Hiv/Aids

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HIV/AIDS

Amber Findley

HCA/240

01/27/2013
Shannon White

HIV/AIDS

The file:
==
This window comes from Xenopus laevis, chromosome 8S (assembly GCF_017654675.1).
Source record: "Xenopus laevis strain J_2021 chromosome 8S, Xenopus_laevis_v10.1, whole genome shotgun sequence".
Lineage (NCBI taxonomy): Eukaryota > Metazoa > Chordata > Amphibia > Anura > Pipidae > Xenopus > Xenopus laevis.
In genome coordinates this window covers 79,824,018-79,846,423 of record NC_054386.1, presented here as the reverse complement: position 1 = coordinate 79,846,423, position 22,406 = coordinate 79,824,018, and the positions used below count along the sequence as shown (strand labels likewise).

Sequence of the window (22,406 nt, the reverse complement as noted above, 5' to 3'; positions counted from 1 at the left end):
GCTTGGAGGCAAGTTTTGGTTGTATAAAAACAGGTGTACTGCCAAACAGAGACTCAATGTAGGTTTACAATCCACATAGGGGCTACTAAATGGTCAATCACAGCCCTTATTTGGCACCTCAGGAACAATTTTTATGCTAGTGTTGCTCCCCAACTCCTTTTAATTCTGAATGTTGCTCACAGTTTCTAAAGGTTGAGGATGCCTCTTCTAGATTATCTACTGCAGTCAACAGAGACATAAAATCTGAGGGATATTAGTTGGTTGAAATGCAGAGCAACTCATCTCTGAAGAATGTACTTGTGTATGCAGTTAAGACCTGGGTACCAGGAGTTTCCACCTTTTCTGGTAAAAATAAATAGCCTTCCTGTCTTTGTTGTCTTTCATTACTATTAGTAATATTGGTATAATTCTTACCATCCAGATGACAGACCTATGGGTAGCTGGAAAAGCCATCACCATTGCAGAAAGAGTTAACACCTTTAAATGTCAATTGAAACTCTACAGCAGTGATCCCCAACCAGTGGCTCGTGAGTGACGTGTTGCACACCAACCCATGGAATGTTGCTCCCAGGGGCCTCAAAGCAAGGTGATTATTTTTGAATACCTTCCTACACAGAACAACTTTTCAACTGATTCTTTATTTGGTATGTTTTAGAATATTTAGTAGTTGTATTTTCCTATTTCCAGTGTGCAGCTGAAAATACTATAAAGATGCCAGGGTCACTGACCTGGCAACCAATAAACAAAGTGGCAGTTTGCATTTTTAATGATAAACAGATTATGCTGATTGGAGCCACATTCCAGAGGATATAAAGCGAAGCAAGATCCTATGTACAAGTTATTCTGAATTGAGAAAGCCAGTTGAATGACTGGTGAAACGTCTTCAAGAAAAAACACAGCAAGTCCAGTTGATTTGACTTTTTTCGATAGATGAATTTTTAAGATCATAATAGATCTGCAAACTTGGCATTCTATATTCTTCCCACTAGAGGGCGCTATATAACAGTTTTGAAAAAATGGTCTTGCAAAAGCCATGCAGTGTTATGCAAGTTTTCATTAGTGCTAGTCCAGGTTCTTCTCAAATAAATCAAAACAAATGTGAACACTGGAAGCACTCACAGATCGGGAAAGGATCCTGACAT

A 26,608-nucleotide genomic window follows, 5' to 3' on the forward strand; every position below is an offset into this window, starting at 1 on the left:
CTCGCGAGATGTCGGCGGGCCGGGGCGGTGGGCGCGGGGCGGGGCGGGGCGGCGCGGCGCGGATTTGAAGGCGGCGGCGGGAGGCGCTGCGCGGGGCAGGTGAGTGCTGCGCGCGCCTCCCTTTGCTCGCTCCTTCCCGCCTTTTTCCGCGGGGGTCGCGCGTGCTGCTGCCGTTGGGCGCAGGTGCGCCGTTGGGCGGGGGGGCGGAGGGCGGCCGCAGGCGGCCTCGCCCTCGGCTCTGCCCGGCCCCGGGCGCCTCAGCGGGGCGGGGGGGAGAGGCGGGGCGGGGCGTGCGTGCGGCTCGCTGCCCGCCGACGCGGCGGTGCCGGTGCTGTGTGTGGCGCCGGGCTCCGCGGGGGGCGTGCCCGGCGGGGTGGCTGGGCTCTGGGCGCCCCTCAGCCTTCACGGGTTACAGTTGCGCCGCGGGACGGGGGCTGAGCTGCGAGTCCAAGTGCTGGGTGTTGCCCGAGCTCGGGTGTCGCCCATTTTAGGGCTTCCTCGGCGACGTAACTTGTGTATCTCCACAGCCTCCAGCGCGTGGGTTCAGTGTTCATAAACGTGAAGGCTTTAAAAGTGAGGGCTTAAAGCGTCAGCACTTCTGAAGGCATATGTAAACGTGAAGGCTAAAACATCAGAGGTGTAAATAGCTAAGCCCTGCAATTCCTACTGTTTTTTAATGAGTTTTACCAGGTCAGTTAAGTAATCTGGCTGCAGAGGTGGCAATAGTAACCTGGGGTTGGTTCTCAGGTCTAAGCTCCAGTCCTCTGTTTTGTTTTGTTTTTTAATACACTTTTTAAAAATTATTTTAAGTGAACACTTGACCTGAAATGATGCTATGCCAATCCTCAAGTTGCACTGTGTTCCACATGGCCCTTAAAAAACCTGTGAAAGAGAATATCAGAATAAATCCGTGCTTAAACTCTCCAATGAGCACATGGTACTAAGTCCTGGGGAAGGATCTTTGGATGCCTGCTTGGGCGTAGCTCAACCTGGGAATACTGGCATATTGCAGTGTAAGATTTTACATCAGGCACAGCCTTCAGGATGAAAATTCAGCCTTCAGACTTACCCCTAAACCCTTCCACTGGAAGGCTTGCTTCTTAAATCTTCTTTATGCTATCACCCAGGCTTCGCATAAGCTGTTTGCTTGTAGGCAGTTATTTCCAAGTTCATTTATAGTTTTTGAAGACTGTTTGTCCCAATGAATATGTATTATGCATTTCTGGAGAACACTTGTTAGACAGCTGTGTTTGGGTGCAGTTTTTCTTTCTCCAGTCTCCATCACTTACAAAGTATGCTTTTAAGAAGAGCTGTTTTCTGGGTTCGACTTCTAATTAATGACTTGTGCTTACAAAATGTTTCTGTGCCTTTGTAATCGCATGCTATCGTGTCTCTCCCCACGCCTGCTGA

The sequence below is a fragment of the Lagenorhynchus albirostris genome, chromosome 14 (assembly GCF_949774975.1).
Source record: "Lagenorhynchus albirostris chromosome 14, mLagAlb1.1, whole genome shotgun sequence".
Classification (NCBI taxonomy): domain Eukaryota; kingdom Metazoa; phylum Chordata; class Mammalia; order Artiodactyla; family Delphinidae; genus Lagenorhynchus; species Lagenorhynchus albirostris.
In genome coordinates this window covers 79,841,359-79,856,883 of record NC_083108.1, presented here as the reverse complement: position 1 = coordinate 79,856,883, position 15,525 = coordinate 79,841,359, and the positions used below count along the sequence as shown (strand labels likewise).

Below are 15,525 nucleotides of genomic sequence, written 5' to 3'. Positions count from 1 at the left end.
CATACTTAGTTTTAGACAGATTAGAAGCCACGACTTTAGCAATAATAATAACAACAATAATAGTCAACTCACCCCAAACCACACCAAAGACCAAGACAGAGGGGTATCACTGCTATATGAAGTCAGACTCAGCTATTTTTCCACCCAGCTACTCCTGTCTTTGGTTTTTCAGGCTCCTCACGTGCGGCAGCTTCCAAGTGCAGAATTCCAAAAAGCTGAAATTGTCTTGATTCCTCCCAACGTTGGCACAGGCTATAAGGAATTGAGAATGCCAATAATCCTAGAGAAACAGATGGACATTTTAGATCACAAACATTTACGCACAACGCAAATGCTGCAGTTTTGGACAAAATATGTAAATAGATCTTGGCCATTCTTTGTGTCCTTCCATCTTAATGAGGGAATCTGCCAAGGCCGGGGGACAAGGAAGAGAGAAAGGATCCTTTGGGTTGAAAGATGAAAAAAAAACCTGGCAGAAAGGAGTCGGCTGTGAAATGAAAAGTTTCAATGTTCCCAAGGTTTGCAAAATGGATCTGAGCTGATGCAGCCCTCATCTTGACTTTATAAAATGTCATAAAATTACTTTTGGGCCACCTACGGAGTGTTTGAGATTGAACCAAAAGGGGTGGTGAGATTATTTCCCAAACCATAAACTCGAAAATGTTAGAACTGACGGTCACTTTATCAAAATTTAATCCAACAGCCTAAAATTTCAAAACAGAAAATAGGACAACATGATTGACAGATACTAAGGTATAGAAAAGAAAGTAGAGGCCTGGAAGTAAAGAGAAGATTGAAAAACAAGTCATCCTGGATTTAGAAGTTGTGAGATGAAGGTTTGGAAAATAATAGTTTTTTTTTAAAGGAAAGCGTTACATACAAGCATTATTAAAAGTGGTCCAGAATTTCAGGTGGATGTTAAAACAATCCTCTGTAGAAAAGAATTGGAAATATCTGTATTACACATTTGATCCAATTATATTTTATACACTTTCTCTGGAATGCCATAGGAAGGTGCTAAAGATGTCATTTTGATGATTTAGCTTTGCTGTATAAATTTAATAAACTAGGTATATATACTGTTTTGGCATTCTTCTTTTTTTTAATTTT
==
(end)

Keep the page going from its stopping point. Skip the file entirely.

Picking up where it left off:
HIV (Human Immunodeficiency Virus)/AIDS (Acquired Immunodeficiency Syndrome) was first discovered in the early 1980s. These cases were seen in men who had multiple sexual partners with other men and IV drug users. “AIDS is now a pandemic.” (Zelman, Tompary, Raymond, Holdaway, & Mulvihill, 2010) The purpose of this paper is to describe what HIV/AIDS is. This paper will also explain how the disease is transmitted, environmental factors, treatments, methods used to control spreading of the disease, and how to promote prevention. HIV is an infection, an inflammatory disease and contributes to chronic inflammation. Over a period of time, HIV will weaken the immune system causing old infections to reoccur and new infections to occur which will cause more inflammation. Chronic inflammation causes scarring and tissue damage. Chronic inflammation contributes to allergies, autoimmune diseases, asthma, and chronic diseases such as, heart disease, diabetes, dementia, and kidney problems. HIV is a virus that the immune system just can’t get rid of. HIV attacks an important part of the immune system, T-cells or CD4 cells. These cells fight off infections and diseases but HIV actually takes over these cells, uses them to make copies of itself, and then destroys the T-cells or CD4 cells. Over a period of time, HIV destroys so many CD4 cells or T-cells that your body doesn’t have enough to fight off infections or diseases. When this occurs, HIV leads to AIDS. AIDS is the final stage of HIV. People who are in this stage have badly damaged immune systems making them susceptible to numerous infections and diseases. To prevent death, medical intervention and treatment will be needed. HIV/AIDS is transmitted through sexual contact, pregnancy, childbirth, breastfeeding, IV drug use, occupational exposure, and in rare cases, blood...
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